- The Washington Times - Tuesday, June 25, 2002

Amid cascading stock markets and a lackluster recovery, the Federal Reserve's policymaking committee meets today and tomorrow to discuss the condition of the U.S. economy and to determine whether changes in short-term interest rates are in order. Once the Fed peruses the economy, it's highly unlikely that it will act on the interest-rate front. Nor should it.
Despite the fact that the economy expanded by a seemingly robust 5.6 percent annual rate in the first quarter and the unemployment rate declined from 6 percent in April to 5.8 percent in May, now is hardly the time to reverse the Fed's accommodating monetary policy. Last year, that much-needed aggressive policy chopped 4.75 percentage points off the pivotal overnight federal-funds interest rate, which stood at 6.5 percent in January 2001. Since the Fed trimmed that rate for the 11th time in 12 months in December, the Fed funds rate has remained at 1.75 percent, its lowest level in four decades, and is likely to remain at that historic low at least through the summer.
While there are signs that the economy may have emerged earlier this year from the recession that began in March 2001, economic growth during the first quarter was not nearly as impressive as the 5.6 percent annual rate suggests. Because 3.5 percentage points of that growth rate resulted from inventory changes, real final sales increased by only about 2 percent for the first three months. In addition, the rate of growth for consumer spending, which increased by 6.1 percent during the fourth quarter (when real final sales advanced at a 3.8 percent annual rate), sharply decelerated during the first quarter to an annual rate of 3.2 percent. More recently, retail sales for May actually declined by nearly 1 percent. As households see their wealth in the form of stocks continue to plunge, their inclination to spend to say nothing of their ability to spend, insofar as their extremely low savings rate is concerned may well be negatively impacted in the future.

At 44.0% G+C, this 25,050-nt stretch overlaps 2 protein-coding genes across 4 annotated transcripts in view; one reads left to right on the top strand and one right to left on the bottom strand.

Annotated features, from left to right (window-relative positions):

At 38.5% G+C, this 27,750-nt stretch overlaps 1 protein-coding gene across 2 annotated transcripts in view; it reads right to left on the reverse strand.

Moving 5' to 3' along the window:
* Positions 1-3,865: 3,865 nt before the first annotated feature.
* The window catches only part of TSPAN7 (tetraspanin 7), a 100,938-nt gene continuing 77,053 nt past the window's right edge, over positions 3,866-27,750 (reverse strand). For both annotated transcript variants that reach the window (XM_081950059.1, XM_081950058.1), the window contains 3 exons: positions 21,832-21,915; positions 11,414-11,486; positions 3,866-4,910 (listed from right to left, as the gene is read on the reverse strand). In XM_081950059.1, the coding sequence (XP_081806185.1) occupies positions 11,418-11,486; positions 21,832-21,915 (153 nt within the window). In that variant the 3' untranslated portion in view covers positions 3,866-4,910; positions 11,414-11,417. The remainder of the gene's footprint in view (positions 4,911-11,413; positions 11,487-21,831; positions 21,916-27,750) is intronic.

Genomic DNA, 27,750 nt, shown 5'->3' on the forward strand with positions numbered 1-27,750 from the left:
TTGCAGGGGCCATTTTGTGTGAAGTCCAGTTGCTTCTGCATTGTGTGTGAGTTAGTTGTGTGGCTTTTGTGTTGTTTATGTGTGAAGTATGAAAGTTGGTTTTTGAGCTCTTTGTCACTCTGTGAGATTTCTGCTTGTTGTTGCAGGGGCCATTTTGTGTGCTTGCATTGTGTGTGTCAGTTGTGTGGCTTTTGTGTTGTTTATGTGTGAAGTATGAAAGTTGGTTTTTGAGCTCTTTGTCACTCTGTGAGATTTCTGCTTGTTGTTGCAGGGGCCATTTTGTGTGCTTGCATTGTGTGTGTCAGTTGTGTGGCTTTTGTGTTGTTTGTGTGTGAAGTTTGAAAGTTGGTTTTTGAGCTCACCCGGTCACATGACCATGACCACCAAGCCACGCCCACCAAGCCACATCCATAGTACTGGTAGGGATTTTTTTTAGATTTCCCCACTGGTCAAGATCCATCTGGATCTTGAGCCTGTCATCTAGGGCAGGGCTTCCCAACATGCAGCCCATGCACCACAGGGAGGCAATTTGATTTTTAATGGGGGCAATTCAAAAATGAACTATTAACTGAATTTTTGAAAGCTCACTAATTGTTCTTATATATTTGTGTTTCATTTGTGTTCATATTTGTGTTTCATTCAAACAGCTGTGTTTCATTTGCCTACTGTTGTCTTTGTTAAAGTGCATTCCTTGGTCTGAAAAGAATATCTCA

Meanwhile, business investment spending, which declined by an annual rate of more than 8 percent in the first quarter, shows no sign of recovering in the near future. And while industrial production increased for the fifth consecutive month in May, it did so at the slowest pace (0.2 percent) this year. Unused capacity remains at nearly 25 percent, indicating that sustainable increases in demand will have to be substantial before investment spending is likely to reverse its downward direction. Additional corporate profits the real kind, not the sort that result from accounting illusions would also help.
Fortunately, inflation appears nowhere on the horizon. Consumer prices have increased a minuscule 1.2 percent over the past 12 months. During the same period, producer prices for finished goods have actually declined 2.7 percent. In fact, in many sectors, deflationary pressures are a greater concern than inflationary pressures. Thus, for the time being, monetary policy needs to remain accommodating.

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